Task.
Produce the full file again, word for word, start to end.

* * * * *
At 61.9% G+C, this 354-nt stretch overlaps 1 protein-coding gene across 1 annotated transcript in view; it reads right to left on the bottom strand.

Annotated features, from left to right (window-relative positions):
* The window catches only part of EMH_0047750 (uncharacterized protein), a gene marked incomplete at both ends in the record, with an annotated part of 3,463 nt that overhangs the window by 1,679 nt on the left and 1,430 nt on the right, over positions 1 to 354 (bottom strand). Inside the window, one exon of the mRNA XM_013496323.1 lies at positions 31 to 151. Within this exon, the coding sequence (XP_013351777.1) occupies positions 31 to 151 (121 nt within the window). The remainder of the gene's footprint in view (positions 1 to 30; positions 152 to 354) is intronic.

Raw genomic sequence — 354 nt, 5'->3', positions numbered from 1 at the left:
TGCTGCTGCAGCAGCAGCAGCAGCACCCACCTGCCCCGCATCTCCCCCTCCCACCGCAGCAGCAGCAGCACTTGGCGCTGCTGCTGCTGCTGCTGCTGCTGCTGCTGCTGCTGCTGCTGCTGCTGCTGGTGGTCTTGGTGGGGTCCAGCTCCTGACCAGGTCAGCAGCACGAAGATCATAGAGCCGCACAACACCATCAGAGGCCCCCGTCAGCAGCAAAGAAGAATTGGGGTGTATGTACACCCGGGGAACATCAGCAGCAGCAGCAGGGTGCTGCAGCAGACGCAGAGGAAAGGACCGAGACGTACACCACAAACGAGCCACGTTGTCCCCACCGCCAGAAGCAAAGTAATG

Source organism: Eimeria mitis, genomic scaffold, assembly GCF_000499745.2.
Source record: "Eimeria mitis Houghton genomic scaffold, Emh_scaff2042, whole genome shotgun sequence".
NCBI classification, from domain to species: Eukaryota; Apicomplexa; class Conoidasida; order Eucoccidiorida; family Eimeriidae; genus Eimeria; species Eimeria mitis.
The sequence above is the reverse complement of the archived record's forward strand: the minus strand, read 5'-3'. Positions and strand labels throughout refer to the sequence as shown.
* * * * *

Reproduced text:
At 61.9% G+C, this 354-nt stretch overlaps 1 protein-coding gene across 1 annotated transcript in view; it reads right to left on the bottom strand.

Annotated features, from left to right (window-relative positions):
* The window catches only part of EMH_0047750 (uncharacterized protein), a gene marked incomplete at both ends in the record, with an annotated part of 3,463 nt that overhangs the window by 1,679 nt on the left and 1,430 nt on the right, over positions 1 to 354 (bottom strand). Inside the window, one exon of the mRNA XM_013496323.1 lies at positions 31 to 151. Within this exon, the coding sequence (XP_013351777.1) occupies positions 31 to 151 (121 nt within the window). The remainder of the gene's footprint in view (positions 1 to 30; positions 152 to 354) is intronic.

Raw genomic sequence — 354 nt, 5'->3', positions numbered from 1 at the left:
TGCTGCTGCAGCAGCAGCAGCAGCACCCACCTGCCCCGCATCTCCCCCTCCCACCGCAGCAGCAGCAGCACTTGGCGCTGCTGCTGCTGCTGCTGCTGCTGCTGCTGCTGCTGCTGCTGCTGCTGCTGGTGGTCTTGGTGGGGTCCAGCTCCTGACCAGGTCAGCAGCACGAAGATCATAGAGCCGCACAACACCATCAGAGGCCCCCGTCAGCAGCAAAGAAGAATTGGGGTGTATGTACACCCGGGGAACATCAGCAGCAGCAGCAGGGTGCTGCAGCAGACGCAGAGGAAAGGACCGAGACGTACACCACAAACGAGCCACGTTGTCCCCACCGCCAGAAGCAAAGTAATG

Source organism: Eimeria mitis, genomic scaffold, assembly GCF_000499745.2.
Source record: "Eimeria mitis Houghton genomic scaffold, Emh_scaff2042, whole genome shotgun sequence".
NCBI classification, from domain to species: Eukaryota; Apicomplexa; class Conoidasida; order Eucoccidiorida; family Eimeriidae; genus Eimeria; species Eimeria mitis.
The sequence above is the reverse complement of the archived record's forward strand: the minus strand, read 5'-3'. Positions and strand labels throughout refer to the sequence as shown.